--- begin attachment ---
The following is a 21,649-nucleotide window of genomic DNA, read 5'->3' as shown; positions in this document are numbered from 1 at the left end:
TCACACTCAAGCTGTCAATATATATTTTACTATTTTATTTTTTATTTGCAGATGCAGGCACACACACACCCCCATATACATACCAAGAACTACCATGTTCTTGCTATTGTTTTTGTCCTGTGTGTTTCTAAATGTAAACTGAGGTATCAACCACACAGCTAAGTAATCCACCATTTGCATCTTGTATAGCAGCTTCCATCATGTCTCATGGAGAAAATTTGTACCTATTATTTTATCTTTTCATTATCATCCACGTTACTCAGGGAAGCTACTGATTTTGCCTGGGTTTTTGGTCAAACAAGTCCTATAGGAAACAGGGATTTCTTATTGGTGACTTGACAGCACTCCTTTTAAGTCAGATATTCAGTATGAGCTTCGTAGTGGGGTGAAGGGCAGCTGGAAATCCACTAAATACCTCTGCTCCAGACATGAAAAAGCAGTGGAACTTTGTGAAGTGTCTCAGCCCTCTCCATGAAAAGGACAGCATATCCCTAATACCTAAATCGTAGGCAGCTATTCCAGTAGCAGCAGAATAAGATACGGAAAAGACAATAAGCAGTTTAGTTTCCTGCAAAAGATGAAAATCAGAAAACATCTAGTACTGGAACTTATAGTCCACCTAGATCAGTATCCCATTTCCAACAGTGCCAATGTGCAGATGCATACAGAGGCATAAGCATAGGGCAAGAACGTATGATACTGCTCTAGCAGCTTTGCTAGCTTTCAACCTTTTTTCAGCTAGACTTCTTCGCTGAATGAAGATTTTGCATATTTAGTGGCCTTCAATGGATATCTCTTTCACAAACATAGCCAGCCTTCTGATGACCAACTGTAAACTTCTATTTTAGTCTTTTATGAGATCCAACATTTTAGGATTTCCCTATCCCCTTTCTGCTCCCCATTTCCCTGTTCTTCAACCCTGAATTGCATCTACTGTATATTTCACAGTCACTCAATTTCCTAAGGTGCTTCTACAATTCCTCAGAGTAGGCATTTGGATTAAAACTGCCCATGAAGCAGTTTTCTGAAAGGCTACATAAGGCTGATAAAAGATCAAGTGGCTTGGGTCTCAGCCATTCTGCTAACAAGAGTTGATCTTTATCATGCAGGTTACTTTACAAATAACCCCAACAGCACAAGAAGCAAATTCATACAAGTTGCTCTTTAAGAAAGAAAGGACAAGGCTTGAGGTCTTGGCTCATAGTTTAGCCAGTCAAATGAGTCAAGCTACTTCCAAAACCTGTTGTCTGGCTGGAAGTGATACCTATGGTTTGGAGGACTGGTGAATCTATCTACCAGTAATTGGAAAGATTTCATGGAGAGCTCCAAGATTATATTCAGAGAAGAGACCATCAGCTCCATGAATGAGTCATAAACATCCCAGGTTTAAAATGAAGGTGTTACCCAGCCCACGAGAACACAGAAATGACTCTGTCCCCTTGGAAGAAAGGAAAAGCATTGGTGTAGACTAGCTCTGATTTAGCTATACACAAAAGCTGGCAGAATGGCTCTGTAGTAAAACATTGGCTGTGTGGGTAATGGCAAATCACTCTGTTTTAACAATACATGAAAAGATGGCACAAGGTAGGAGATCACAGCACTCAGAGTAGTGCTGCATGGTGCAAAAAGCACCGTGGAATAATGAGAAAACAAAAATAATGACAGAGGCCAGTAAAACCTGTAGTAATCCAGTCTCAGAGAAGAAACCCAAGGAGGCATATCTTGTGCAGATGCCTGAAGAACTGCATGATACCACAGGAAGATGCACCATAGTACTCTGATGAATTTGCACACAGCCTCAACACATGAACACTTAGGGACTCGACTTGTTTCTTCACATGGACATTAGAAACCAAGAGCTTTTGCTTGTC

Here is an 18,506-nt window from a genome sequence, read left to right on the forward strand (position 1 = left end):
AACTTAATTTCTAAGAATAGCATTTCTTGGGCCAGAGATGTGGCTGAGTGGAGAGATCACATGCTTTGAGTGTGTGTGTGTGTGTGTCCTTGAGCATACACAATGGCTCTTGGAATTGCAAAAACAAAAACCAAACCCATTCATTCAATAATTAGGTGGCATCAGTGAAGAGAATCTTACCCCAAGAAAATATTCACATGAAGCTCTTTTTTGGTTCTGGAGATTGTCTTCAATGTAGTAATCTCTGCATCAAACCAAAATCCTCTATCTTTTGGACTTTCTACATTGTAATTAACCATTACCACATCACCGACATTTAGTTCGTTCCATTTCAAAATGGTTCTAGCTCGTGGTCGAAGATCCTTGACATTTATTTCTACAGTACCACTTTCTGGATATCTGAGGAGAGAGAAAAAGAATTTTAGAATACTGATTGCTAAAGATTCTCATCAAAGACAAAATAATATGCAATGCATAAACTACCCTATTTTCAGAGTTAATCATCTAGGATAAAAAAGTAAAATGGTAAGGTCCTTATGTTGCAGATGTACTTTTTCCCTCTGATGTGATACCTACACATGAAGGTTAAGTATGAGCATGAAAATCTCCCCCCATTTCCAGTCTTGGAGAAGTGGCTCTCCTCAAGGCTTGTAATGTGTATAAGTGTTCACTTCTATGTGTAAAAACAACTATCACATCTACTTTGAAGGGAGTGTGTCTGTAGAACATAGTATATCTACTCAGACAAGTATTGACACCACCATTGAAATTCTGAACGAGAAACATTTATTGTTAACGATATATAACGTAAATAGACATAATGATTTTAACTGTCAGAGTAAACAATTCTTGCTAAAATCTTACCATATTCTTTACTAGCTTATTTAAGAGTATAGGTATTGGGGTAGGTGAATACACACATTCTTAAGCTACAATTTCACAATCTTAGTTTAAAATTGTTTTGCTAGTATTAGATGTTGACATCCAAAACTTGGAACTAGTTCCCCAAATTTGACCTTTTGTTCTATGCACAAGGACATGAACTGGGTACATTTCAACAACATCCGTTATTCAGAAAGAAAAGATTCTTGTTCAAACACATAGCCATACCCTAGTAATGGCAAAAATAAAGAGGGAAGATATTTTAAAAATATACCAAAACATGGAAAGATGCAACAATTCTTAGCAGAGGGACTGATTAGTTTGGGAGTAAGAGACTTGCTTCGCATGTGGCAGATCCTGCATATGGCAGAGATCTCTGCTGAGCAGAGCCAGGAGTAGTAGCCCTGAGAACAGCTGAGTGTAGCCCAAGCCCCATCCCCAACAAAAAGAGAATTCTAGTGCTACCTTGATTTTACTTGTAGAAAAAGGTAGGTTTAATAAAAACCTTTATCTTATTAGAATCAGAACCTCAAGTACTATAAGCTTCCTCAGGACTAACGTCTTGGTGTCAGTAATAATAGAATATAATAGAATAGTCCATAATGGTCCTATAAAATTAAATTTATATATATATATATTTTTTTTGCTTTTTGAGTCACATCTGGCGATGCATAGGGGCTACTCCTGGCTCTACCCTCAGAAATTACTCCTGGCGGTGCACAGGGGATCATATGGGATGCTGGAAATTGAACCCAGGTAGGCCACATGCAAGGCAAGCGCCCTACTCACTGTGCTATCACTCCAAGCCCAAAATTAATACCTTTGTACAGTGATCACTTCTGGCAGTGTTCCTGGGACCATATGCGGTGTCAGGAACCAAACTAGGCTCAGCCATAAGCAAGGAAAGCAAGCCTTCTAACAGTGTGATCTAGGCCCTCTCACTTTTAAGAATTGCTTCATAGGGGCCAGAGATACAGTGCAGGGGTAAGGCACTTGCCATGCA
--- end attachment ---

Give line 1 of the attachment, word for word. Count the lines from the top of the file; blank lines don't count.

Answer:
The following is a 21,649-nucleotide window of genomic DNA, read 5'->3' as shown; positions in this document are numbered from 1 at the left end: